Guns N’ Roses
Waiting for the release of these records has been an experience akin to, say, Mr. Earhart waiting for Amelia to get home for dinner.
It’s been more than four years since the Gunners’ only real album, Appetite for Destruction (1988’s GN’R Lies was largely re-releases). Appetite offered a taste of the band’s buzz-saw rock, but the two Use Your Illusion albums serve up a 16-course feast.
Hard rock’s reigning guitar god, Slash, kicks right in on “Right Next Door to Hell,” the first song on Illusion I, slicing your cerebellum like some crazed, knife-wielding attacker. There’s no letting up after that.
Axl Rose’s lead yowl wraps itself like a snake around some of the other vein-poppers, such as “Dead Horse” from Illusion I or “You Could Be Mine” from Illusion II, squeezing out every last drop of life.
Still, the band never forgets to stitch in threads of melody, treading that thin line between head-banger harshness and metal-lite slickness. Though known for its sonic crunch, the band isn’t above tossing in a harmonica riff (“Bad Obsession”), a banjo intro (“Breakdown”) or a piano solo (“Locomotive”). Illusion II, probably the quieter of the albums, even closes with a psycho-rap number, “My World.”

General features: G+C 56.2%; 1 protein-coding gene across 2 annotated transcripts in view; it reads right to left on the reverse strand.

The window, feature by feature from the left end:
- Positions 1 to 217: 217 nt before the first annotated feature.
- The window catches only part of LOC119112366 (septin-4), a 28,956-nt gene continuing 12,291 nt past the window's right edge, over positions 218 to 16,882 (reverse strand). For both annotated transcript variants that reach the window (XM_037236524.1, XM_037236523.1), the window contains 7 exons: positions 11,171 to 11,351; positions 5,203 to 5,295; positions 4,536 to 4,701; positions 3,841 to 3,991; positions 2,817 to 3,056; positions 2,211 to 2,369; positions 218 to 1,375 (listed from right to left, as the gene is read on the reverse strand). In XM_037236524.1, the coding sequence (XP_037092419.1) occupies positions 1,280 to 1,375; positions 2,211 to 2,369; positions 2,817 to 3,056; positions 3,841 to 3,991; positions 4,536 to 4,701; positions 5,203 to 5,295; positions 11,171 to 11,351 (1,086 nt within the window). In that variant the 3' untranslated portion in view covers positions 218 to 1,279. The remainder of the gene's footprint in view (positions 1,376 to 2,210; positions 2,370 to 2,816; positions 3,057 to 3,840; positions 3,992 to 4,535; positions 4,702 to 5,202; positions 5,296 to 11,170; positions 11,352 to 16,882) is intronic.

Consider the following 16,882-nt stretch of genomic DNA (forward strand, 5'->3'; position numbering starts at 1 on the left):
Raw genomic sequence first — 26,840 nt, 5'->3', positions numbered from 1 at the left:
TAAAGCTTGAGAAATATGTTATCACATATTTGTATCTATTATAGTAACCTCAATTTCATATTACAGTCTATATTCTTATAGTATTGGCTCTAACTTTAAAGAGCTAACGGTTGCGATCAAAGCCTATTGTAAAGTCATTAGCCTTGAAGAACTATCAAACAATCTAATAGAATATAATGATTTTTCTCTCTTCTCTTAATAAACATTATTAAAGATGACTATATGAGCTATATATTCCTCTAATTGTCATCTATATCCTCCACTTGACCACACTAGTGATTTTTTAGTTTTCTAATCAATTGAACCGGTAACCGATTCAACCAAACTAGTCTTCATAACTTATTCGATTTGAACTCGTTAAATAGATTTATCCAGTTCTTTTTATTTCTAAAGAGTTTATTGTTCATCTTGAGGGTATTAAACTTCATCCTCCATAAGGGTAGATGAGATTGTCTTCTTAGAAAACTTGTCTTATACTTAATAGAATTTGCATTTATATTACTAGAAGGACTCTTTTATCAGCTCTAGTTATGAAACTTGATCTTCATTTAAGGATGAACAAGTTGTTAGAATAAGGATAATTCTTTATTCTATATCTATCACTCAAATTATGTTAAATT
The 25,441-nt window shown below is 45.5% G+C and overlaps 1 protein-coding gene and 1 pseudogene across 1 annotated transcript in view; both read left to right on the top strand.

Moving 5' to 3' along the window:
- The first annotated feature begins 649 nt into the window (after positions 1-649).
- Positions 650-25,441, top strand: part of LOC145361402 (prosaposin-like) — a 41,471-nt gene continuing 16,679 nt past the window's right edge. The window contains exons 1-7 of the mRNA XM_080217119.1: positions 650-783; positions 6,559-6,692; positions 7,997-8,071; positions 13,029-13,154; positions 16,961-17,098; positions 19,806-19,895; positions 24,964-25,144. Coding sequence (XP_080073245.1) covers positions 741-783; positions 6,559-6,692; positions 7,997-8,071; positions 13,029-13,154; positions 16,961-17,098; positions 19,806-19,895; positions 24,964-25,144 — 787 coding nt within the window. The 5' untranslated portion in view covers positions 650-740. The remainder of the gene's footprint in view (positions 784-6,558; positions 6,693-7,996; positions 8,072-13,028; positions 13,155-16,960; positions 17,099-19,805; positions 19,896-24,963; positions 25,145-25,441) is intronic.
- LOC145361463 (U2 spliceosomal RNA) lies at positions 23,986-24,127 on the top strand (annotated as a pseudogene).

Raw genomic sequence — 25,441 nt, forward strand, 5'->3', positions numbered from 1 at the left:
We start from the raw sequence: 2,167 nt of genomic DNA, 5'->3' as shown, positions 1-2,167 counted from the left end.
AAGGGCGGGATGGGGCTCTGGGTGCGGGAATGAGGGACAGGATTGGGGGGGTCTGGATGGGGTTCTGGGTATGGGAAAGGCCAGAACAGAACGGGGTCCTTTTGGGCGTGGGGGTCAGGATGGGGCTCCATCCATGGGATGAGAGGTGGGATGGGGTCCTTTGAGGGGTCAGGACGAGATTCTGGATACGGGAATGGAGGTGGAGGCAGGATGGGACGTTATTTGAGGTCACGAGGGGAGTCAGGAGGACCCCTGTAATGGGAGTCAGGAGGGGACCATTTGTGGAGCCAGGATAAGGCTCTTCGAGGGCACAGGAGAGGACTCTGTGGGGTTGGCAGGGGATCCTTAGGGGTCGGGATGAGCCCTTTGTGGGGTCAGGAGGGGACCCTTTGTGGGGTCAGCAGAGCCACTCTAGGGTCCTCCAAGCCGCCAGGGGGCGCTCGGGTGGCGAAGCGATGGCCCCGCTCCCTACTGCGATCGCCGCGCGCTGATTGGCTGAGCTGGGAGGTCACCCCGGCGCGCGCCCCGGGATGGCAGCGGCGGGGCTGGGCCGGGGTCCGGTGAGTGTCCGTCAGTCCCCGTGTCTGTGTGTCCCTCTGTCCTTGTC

The mind-numbing roar of most of the music suits the anger and alienation in Rose’s lyrics. His is a cruel world of deceitful women and devious friends, where you chase away problems by turning up the volume.
That indignation marks the ballads, yet they’re never bitter. Each disc has a somber tune as its centerpiece—”November Rain” on Illusion I and “Estranged” on Illusion II—and both show a thoughtful side of Rose and company, as does the albums’ best cut, the militantly pacifist “Civil War” (released on the Nobody’s Child Romanian orphan benefit album).
There’s really only one big shortcoming with these albums: Taken together, the dual Illusions last 2½ hours. As good as the band is, a project this long loses the momentum that one tight 90-minute double-album might have had. (Geffen)